Curator Jae Joseph took time out of his busy schedule to talk to us about his most recent show, The Absence of Presence, by British artist Jennifer Louise. The show appropriately debuted during Fall Fashion Week at Gallery 151 from September 12th-29th. Joseph, who also works at Wallplay, stated his mission is to produce and exhibit innovative and provocative works which convey the diverse narratives of our times- And this show did just that.
ARTE FUSE: Congratulations on curating “The Absence of Presence” by Jennifer Louise at Gallery 151. The work speaks for itself. Can you talk about your background in the arts and what got you interested in curating shows?
Jae: I was drawn to the world of curation through my passion and curiosity to collaborate and produce. For me, it is all about the curator and the artist to inspire and to challenge each other. Sometimes it is also the marriage of academics and aesthetics. My desire is to expand the notion of curating art and through vehicles somewhat unconventional to the norm. Gallery 151 has allowed me to have a platform that showcases multi-disciplinary works. Many artist haven’t embraced their fondest projects, my mission is to assist them in this realization.
AF: What attracted you to Jennifer’s work?
Jae: I grew up in the fashion and textile industry. My early life was immersed in these types of environments both personally and professionally through my experiences working as a runway model and my family business in textiles. Jennifer’s current body of work in this collection displaces the subject of interest in order to create a sense of detachment and ambiguity. Fashion is, perhaps by necessity, in a world of its own-one that only rarely overlaps with anything in real life. What never ceases to peak my interest however is the material use of visual art and its placement in fashion. Every single time it’s done, it absolutely blows my mind when the creatives of the fashion world take note of the works of contemporary, modern, impressionist, and many other styles of artists and form intricate designs based on them.
AF: What is your favorite painting in show and why?
Jae: My most coveted piece in the show will undoubtedly “In The Pink”. The medium of the canvass includes sequins and acrylic which is not commonly used together. For me this piece represents so many of the women that have been in my life, these are strong and vital women that carry a strong belief of self-worth and empowerment. I enjoy the color combination and the posture on that painting.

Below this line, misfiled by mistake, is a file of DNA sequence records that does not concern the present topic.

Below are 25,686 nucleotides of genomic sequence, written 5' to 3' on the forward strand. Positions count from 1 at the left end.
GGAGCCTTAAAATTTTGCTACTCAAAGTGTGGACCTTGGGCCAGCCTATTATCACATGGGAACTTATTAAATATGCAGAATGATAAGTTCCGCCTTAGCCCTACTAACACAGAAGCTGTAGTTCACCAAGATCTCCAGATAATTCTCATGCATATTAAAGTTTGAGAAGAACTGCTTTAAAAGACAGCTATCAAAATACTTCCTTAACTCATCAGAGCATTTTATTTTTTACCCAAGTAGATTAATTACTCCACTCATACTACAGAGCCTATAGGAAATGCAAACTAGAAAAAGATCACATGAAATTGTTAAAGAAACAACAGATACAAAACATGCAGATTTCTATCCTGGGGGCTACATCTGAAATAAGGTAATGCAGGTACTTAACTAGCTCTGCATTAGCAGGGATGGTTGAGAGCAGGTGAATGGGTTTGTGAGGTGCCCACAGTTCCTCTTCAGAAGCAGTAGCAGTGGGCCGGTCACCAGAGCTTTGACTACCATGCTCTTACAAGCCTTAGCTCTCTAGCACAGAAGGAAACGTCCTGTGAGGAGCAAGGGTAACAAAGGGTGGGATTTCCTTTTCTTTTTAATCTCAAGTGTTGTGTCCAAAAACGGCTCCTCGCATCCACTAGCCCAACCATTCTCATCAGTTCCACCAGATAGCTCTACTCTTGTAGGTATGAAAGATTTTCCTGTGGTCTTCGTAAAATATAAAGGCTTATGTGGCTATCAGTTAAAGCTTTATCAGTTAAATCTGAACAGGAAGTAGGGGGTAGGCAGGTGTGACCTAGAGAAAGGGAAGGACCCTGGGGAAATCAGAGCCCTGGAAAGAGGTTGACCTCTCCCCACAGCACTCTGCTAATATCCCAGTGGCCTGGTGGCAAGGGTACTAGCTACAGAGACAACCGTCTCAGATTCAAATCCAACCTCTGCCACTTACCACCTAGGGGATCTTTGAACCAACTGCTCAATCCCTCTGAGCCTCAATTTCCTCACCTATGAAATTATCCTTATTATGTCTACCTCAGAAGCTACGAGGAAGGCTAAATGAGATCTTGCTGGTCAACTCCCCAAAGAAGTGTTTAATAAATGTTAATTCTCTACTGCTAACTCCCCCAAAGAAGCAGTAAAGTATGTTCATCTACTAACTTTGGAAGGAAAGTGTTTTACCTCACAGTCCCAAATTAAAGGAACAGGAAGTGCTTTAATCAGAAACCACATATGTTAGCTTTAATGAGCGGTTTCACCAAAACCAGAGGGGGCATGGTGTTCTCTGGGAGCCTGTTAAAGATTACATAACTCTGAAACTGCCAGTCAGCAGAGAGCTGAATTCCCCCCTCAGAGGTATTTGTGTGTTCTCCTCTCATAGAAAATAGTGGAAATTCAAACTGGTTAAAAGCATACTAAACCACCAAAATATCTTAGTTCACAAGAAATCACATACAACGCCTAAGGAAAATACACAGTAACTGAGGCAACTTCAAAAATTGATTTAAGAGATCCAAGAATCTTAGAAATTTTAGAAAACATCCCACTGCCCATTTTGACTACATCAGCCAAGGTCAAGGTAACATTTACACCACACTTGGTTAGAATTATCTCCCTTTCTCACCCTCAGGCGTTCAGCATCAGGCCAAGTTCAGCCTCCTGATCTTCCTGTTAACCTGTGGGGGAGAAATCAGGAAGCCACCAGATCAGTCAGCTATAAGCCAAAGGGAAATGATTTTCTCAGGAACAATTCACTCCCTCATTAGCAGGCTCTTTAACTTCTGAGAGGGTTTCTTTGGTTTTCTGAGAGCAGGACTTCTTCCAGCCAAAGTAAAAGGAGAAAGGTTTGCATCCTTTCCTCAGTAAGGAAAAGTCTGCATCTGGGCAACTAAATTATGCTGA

AF: You also had the opening during fashion week. Great timing. How did that go?
Jae: Art imitates life and fashion Imitates Art. I pull from what I’m familiar with in order to reach for the unknown. The message was to align the opening of the exhibition with Fashion Week in order to thrust the perspective of fashion and art having one of the most common threads of interest socially. So to answer your question, the show was well received and I feel will gain more credibility as this idea of art and fashion as a parallel is accepted.
AF: How did you discover Jennifer’s work?
Jae: Jennifer’s work was first introduced to me through a colleague of mine at Wallplay. I was immediately drawn to the work by her use of color the sort of whimsical appeal you feel when you see it. I am very fond of her imagination and use of fashion and beauty to tell a story. There is this sort of dreamy and nostalgic feel that makes the canvass come alive even in the current body of work “The Absence of Presence” which has no actual face to the any of the subjects. I would say I’m most fascinated in her use of fabric, sequins, and tapestry.
AF: What other projects are you working on now?
Jae: In October, Wallplay is producing an exhibit entitled “Intersections” by Jamie Roadkill presented by Gallery 151. Intersections presents literal images of bones and bondage. Jamie confronts the discomfort of the viewer and challenges our preconceptions of sex and death. This show is one not to miss, it is an exceptional presentation.
AF: That sounds like an interesting show. What is your process when curating a show?
Jae: For me there has never been one set method to the madness in the curation process. I may have a theme or an idea in mind, or I may have to do research and visit exhibitions. Once I have the structure for the curatorial project, I then begin to envision the artist, which is when the fieldwork begins. I love going to a studio with an idea of what I want or would like to see exhibited, and then choose the work accordingly with the artist. Another approach I take to the curatorial model is to define the content and context of the exhibition based on the sensibilities of specific artists, or certain topical issues. Instead of choosing specific works, I asks the artist to create work or choose her/his own work specifically for the exhibition. Artists are often great judges as to how their work fits into the content of a show.
AF: Do you have any advice you would like to share with artists?
Jae: Whether or not it’s synonymous with your personal definition of success and happiness, as the most recognized incentive and reward, income is naturally the most common way that people meet their needs. You have to learn the business, build a team around you that supports you and is honest with you about your work. Most artist covet their work and its processes, although one of the most exhilarating methods you can apply is to be transparent.
Interview by Jamie Martinez
Photographs provided by the gallery